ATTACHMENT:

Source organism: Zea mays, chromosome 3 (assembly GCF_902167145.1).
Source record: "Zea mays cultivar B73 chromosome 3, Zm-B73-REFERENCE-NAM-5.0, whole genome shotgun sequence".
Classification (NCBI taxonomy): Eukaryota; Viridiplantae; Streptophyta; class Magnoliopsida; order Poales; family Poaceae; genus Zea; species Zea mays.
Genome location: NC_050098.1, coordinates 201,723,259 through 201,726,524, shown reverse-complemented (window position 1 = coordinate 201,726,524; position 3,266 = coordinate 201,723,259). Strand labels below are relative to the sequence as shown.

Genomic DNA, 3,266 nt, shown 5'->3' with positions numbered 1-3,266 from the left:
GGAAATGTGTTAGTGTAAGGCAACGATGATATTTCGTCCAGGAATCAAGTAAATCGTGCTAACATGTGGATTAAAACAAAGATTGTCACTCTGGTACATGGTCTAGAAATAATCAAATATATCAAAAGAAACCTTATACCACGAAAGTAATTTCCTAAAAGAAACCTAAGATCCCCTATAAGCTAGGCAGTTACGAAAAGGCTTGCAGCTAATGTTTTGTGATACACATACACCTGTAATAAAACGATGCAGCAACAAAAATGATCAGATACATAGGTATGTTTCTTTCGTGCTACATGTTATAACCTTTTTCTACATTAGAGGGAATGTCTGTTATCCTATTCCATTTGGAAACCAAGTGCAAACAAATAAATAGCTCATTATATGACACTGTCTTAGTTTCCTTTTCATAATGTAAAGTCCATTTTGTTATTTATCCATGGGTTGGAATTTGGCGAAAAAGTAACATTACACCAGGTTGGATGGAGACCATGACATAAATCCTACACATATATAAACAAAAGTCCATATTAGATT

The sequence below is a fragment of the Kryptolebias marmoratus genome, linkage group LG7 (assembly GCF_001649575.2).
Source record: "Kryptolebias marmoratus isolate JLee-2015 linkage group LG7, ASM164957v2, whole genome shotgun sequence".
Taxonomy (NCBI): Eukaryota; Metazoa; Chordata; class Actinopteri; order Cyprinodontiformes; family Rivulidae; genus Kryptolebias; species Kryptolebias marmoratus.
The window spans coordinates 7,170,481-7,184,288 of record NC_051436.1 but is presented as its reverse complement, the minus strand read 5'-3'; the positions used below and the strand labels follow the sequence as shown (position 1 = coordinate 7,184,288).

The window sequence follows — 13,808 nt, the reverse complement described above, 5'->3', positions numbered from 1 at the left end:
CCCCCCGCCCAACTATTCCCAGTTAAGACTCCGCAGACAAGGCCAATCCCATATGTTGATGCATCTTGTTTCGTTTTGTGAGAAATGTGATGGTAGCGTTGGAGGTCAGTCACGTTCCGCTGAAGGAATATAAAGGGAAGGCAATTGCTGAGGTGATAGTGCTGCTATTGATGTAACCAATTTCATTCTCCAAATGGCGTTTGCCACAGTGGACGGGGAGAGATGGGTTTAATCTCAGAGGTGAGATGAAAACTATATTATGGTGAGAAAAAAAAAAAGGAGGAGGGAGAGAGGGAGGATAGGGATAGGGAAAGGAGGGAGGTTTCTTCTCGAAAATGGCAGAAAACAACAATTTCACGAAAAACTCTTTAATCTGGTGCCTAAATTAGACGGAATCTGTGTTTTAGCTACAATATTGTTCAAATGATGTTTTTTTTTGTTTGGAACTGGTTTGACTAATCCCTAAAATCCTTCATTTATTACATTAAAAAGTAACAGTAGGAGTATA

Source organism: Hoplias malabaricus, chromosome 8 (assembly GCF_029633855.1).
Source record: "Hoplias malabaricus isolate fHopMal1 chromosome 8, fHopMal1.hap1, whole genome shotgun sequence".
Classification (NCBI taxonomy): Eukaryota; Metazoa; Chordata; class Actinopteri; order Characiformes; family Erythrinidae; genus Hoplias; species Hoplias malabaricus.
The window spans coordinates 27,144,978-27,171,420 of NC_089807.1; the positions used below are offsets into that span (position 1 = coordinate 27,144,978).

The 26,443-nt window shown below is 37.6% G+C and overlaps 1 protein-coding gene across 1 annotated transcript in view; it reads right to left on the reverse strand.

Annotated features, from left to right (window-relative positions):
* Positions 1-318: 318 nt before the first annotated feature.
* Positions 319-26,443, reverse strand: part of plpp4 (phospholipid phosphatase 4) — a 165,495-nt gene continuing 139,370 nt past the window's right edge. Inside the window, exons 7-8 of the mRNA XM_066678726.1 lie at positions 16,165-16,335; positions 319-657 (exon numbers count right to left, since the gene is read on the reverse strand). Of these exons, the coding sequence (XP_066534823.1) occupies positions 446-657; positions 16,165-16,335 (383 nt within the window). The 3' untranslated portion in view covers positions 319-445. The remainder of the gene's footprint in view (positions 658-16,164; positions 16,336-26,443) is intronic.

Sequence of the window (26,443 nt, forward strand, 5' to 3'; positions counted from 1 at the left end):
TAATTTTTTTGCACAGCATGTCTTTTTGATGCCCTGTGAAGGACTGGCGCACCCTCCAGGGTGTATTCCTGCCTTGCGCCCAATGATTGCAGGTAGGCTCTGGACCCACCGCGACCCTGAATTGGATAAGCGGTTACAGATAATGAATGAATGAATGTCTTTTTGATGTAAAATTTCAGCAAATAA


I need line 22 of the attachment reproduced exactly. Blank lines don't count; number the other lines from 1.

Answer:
TAATTTTTTTGCACAGCATGTCTTTTTGATGCCCTGTGAAGGACTGGCGCACCCTCCAGGGTGTATTCCTGCCTTGCGCCCAATGATTGCAGGTAGGCTCTGGACCCACCGCGACCCTGAATTGGATAAGCGGTTACAGATAATGAATGAATGAATGTCTTTTTGATGTAAAATTTCAGCAAATAA